The Black Sheep of Whitehall
Harrow Correspondence College serves the turn at long odds, rather than leaving the answers up to the odd pupil, for the Ministry of International Commerce beset by Nazis out to scupper a Latin-American trade alliance.
So it is stated, in the masterful formulation of Angus MacPhail and John Dighton.
“Funny in parts” (Geoff Andrew, Time Out Film Guide).
Halliwell gives it out as a “pretty good wartime star comedy.”
The Goose Steps Out
The gas fire bomb (“it burns as it bursts as it blisters”) is what Professor Hoffman is working on in his secret laboratory at a university in Deutschland, Will Hay is parachuted in, a Modern Languages Master, as the double of a captured German spy.
He has to conduct an espionage class for young Krauts (among them Charles Hawtrey, Peter Ustinov, and Barry Morse), he has to smuggle the filthy dingus back to Britain.
Jerry Lewis in Which Way to the Front?, Mel Brooks in Spaceballs (that German plane for the return).
The lecture on British customs is very widely celebrated, but the prize is Hay’s invasion plan hashed out in a railway car for a major general whose pocket Hay is trying to pick.
My Learned Friend
Guy Fawkes again at the plot in a wild caper of madness and revenge.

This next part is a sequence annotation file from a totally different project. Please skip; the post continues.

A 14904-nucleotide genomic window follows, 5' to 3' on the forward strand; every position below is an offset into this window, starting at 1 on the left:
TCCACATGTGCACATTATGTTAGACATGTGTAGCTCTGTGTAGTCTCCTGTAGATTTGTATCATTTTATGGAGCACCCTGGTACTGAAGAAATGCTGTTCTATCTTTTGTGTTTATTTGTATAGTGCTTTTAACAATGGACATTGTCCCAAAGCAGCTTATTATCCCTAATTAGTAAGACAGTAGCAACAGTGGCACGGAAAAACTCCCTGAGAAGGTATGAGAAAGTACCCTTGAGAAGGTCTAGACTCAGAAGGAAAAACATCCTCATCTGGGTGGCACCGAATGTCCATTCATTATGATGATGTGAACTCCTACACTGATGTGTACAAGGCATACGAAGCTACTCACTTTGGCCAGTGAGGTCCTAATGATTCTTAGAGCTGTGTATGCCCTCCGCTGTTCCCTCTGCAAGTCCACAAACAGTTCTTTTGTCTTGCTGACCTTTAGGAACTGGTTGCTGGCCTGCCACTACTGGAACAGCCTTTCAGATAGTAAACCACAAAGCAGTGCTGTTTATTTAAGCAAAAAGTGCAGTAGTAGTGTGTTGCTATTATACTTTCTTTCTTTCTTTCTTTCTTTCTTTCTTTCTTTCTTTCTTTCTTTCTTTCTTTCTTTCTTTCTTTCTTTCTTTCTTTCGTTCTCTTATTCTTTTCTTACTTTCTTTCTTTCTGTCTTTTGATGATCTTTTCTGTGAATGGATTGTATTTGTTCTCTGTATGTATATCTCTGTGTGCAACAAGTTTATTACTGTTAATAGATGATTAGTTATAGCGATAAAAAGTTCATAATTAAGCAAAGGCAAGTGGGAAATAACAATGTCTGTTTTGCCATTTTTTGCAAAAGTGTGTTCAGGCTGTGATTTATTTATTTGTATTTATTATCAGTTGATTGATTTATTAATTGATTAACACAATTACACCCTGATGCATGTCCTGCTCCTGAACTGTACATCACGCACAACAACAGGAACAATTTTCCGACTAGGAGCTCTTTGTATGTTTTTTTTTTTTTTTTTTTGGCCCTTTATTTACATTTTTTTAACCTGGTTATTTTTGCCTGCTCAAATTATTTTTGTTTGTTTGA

The judge gave Grimshaw a tenner for forging fivers, all must die who took part in his conviction, not least the House of Lords for refusing an appeal.
Will Hay and Claude Hurlbert take on Beefeater disguises to join the formal search.
Hay was the defense counsel, Hurlbert has just prosecuted him in vain for soliciting charity by misrepresentation (Hay was disbarred for bribing a jury).
A foul mobster is on the list for giving evidence, and a lass in the Aladdin pantomime, and Grimshaw’s barrister to boot.
Larking great funny film, with the thunderbolt of Grimshaw’s ruddy revelation writ on the ceiling of Hurlbert’s posh flat in big bold letters.
And the famous finale delaying Big Ben, and Ernest Thesiger a comic madman, and Mervyn Johns another as Grimshaw.